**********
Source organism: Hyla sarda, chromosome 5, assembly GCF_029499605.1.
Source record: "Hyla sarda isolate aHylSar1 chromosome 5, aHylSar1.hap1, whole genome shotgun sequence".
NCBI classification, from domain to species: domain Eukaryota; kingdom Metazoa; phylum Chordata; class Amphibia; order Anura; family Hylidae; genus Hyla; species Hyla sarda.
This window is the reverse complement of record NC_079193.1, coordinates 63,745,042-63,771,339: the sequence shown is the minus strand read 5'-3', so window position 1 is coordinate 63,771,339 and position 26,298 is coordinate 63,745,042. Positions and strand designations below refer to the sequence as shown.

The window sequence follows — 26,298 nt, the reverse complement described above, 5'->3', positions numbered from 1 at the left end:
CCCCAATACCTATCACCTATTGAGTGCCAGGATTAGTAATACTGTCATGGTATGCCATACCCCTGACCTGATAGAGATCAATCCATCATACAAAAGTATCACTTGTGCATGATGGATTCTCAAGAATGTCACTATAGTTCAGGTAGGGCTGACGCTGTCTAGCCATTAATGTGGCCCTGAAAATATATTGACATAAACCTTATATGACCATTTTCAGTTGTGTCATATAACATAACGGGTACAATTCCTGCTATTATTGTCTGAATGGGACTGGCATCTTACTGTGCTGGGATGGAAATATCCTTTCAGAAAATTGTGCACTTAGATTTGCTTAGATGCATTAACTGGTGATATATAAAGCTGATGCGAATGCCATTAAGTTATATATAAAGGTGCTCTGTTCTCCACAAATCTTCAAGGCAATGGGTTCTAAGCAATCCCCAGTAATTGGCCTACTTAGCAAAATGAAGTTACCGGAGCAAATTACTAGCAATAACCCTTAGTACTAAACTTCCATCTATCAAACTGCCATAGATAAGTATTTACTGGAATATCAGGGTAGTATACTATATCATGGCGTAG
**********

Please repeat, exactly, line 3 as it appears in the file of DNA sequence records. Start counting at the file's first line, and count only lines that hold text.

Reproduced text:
NCBI classification, from domain to species: domain Eukaryota; kingdom Metazoa; phylum Chordata; class Amphibia; order Anura; family Hylidae; genus Hyla; species Hyla sarda.